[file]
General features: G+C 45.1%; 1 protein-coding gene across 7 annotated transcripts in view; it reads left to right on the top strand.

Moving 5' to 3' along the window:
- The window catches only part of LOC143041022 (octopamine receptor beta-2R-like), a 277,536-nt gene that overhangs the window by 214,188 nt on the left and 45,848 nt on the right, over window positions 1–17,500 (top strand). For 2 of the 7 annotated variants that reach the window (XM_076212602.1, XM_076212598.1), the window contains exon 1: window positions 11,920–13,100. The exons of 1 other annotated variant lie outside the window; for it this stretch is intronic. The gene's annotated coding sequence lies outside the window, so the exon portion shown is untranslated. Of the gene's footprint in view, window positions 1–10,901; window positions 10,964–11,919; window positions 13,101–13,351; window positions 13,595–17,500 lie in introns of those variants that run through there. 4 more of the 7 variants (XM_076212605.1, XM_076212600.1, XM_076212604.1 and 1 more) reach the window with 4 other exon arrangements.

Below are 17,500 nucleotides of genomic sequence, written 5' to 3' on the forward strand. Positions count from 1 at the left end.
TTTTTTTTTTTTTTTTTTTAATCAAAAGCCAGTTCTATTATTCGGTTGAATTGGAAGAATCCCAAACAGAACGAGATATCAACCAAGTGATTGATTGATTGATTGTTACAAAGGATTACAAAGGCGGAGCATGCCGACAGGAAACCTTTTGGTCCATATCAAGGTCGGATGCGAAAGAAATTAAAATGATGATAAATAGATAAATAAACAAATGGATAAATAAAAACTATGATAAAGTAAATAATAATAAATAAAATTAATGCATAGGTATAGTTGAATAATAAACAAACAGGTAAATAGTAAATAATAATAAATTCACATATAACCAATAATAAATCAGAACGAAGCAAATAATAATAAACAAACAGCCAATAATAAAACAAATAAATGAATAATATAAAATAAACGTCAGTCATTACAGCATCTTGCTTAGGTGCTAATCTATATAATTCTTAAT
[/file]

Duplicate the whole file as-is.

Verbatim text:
General features: G+C 45.1%; 1 protein-coding gene across 7 annotated transcripts in view; it reads left to right on the top strand.

Moving 5' to 3' along the window:
- The window catches only part of LOC143041022 (octopamine receptor beta-2R-like), a 277,536-nt gene that overhangs the window by 214,188 nt on the left and 45,848 nt on the right, over window positions 1–17,500 (top strand). For 2 of the 7 annotated variants that reach the window (XM_076212602.1, XM_076212598.1), the window contains exon 1: window positions 11,920–13,100. The exons of 1 other annotated variant lie outside the window; for it this stretch is intronic. The gene's annotated coding sequence lies outside the window, so the exon portion shown is untranslated. Of the gene's footprint in view, window positions 1–10,901; window positions 10,964–11,919; window positions 13,101–13,351; window positions 13,595–17,500 lie in introns of those variants that run through there. 4 more of the 7 variants (XM_076212605.1, XM_076212600.1, XM_076212604.1 and 1 more) reach the window with 4 other exon arrangements.

Below are 17,500 nucleotides of genomic sequence, written 5' to 3' on the forward strand. Positions count from 1 at the left end.
TTTTTTTTTTTTTTTTTTTAATCAAAAGCCAGTTCTATTATTCGGTTGAATTGGAAGAATCCCAAACAGAACGAGATATCAACCAAGTGATTGATTGATTGATTGTTACAAAGGATTACAAAGGCGGAGCATGCCGACAGGAAACCTTTTGGTCCATATCAAGGTCGGATGCGAAAGAAATTAAAATGATGATAAATAGATAAATAAACAAATGGATAAATAAAAACTATGATAAAGTAAATAATAATAAATAAAATTAATGCATAGGTATAGTTGAATAATAAACAAACAGGTAAATAGTAAATAATAATAAATTCACATATAACCAATAATAAATCAGAACGAAGCAAATAATAATAAACAAACAGCCAATAATAAAACAAATAAATGAATAATATAAAATAAACGTCAGTCATTACAGCATCTTGCTTAGGTGCTAATCTATATAATTCTTAAT